Swinburne research is helping to ensure that people retain their memory and brain function as they get older
Australia’s population is ageing. In 2016, people aged over 65 made up 16% of the population – by 2097, it is predicted that this proportion will be 25%. As people age, their brains can deteriorate, which affects memory, attention and wellbeing.
Researchers at Swinburne’s Centre for Human Psychopharmacology have combined brain imaging, clinical trials, and psychometric and computerised cognitive testing techniques to improve our understanding of how and why the brain deteriorates with age.
Most importantly, they have also explored how this can be prevented or treated. The centre has conducted 50 clinical trials to investigate the effects of specific substances on cognition (memory, attention, processing speed), mood (stress, wellbeing) and mental health (anxiety, depression).
They have made several groundbreaking discoveries.
The Swinburne team found that people with poor cardiovascular function and stiffer arteries are at higher risk of cognitive decline and dementia. They further found that treatments that improve cardiovascular function can also improve brain function, by providing better blood flow to carry oxygen, glucose and nutrients to the brain.
In 2004, the team showed that Enzogenol, a medicine used for cardiovascular treatment, improved memory performance in older males at risk of cognitive decline. Swinburne’s research on Enzogenol opened up new potential applications in the brain health area, including migraine and attention deficit hyperactivity disorder. Enzo Nutraceuticals made three patent applications based on the work in 2005, and Enzogenol sales have increased 5% each year since the study. In 2008, the centre also published research showing that using Pycnogenol (similar to Enzogenol) for three months significantly improved memory and reduced oxidative stress. In 2018, further research was published showing that greater oxidative stress predicted poorer memory in older participants.
And two treatments
The first is Bacopa monnieri, a creeping perennial herb native to the wetlands of Australia, Europe, Africa, Asia, and North and South America. The team proved that the herb can improve memory and attention in older people. They also showed that it is more effective than modafinil – a medicine used to improve cognition – at improving memory if taken regularly.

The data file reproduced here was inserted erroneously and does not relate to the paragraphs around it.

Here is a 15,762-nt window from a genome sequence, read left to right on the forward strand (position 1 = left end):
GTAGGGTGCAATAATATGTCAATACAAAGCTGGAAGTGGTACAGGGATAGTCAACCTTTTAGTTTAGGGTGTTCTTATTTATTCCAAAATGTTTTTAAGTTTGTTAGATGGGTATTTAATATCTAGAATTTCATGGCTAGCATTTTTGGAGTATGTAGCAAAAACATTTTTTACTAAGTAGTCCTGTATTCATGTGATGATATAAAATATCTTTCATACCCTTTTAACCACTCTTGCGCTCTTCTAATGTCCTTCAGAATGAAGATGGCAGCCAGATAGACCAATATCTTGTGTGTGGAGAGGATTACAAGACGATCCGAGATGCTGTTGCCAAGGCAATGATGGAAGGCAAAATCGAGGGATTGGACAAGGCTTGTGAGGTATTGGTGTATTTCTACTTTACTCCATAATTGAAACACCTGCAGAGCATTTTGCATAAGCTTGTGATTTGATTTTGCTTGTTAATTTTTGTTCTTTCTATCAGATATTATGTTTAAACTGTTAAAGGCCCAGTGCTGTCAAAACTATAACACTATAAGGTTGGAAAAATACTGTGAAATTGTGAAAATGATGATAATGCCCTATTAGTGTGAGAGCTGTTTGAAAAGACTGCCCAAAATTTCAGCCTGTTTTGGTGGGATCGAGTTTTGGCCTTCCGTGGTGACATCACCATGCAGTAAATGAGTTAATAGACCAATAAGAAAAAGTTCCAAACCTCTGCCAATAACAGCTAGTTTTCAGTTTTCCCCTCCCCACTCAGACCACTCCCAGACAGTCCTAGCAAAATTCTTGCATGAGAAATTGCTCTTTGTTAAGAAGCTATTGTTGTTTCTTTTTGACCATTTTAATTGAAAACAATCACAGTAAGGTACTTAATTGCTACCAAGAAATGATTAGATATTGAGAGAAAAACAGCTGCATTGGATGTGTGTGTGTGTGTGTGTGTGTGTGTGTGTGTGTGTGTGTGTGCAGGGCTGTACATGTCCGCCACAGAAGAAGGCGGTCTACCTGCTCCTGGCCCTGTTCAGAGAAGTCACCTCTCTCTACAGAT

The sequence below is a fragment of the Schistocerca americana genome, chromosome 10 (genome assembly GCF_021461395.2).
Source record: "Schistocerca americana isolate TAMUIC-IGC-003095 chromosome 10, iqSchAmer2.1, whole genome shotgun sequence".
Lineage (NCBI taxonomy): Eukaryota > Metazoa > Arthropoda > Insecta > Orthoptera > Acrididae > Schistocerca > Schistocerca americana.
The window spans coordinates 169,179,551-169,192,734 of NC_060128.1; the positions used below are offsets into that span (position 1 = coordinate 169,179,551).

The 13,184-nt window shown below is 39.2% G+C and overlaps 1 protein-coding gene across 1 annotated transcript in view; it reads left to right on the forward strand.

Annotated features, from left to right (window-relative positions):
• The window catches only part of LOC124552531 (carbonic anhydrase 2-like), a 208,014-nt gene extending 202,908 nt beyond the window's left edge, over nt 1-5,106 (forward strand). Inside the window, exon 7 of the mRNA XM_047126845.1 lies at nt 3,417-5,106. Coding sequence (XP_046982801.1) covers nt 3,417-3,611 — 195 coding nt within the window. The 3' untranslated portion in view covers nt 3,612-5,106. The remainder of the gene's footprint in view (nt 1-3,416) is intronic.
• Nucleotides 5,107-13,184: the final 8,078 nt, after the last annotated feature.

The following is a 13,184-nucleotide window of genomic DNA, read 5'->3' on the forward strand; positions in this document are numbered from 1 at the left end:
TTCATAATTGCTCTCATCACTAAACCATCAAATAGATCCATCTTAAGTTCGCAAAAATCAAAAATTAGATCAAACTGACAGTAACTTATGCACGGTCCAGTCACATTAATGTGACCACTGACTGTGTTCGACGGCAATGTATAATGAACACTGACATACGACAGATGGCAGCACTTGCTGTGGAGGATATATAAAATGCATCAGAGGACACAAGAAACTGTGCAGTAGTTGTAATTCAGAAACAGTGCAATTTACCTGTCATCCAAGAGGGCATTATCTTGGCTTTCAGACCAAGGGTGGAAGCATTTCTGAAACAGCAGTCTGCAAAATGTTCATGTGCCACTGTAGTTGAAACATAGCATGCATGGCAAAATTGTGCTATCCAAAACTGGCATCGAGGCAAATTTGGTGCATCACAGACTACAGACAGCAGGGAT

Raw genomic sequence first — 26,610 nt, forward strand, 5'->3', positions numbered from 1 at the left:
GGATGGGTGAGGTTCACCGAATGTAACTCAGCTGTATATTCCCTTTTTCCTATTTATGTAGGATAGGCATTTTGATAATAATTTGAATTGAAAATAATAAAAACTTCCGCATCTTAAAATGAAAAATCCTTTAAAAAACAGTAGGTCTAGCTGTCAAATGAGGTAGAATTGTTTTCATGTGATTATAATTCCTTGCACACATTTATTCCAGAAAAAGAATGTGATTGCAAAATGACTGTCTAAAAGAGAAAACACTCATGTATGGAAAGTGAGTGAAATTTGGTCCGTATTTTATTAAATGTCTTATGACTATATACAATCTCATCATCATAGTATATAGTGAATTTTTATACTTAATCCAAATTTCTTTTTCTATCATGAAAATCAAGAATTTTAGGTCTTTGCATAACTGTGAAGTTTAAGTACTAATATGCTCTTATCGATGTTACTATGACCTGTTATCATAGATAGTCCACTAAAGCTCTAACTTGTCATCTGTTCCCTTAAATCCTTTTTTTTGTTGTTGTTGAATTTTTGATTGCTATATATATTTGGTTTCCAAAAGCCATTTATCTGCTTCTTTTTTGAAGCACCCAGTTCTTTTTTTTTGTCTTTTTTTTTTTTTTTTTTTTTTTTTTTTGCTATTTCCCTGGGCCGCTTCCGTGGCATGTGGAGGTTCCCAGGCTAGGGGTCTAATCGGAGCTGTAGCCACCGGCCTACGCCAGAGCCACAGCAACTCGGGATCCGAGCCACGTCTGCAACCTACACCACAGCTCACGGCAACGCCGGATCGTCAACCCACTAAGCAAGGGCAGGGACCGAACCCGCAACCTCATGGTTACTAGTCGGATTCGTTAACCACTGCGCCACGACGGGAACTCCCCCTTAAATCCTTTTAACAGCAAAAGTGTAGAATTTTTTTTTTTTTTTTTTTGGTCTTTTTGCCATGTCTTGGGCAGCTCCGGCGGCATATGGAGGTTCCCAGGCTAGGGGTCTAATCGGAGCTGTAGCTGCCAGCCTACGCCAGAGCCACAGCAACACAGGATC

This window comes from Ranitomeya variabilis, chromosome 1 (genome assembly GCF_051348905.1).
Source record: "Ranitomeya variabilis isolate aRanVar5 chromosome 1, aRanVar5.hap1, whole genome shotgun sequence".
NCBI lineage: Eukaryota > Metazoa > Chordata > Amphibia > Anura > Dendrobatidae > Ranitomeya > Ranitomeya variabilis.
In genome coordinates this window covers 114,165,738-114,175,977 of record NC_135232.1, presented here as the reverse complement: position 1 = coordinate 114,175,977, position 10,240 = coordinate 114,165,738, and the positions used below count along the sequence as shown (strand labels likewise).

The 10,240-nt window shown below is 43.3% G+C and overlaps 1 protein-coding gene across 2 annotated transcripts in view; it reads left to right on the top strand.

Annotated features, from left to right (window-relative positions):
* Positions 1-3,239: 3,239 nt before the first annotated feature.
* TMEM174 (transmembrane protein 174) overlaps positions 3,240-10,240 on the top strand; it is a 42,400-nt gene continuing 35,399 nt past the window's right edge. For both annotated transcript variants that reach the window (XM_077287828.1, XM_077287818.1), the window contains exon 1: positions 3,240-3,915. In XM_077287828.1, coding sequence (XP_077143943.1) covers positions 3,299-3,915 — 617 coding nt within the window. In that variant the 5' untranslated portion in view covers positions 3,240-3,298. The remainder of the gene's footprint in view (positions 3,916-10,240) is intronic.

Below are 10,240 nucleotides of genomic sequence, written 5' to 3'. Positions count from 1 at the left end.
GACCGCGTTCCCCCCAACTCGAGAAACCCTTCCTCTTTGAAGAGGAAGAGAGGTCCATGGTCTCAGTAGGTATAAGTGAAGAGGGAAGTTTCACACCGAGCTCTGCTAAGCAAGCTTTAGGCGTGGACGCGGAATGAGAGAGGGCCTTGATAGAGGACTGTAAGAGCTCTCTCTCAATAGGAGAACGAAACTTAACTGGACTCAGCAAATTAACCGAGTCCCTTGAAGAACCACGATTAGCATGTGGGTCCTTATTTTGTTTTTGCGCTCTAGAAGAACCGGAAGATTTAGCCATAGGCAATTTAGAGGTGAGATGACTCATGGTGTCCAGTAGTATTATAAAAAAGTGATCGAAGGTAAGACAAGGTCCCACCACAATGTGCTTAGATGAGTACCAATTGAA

The Swinburne research on B. monnieri led to a number of patents by Soho Flordis International and registration of KeenMind, a product containing a specific extract of B. monnieri, in 2015. Products have been launched in more than 10 countries, including Australia, South Africa, the United States and selected markets in Africa and Asia.
The second treatment is curcumin, the active ingredient of turmeric. Swinburne research was the first in the world to show that curcumin improved working memory and reduced tiredness in older people. This work has helped to create a new market for curcumin, and Swinburne’s research has been the basis for several products in Australia, Japan, Canada, the United States and Europe by Verdure Sciences.
Enabled by neuroimaging
This research has been enabled by Swinburne’s advanced neuroimaging facilities, which includes magnetic resonance imaging (MRI) to measure brain structure and function, electroencephalography (EEG) to measure brain electrical activity, and magnetoencephalography (MEG) to measure the magnetic fields of the brain. The latter uses one of only two MEG machines in Australia. Swinburne also has state-of-the-art laboratories for human clinical trials, involving computerised cognitive methods developed by Swinburne over the past 30 years.
The combination of Swinburne’s world-class neuropsychological-testing facilities and research team has led to strong links with research institutes and leading industry sponsors, including Nestlé, Bayer, GSK Nutrition, Verdure Sciences, Blackmores, Soho Flordis International, Swisse, AtCor Medical, Horphag Research and Enzo Nutraceuticals.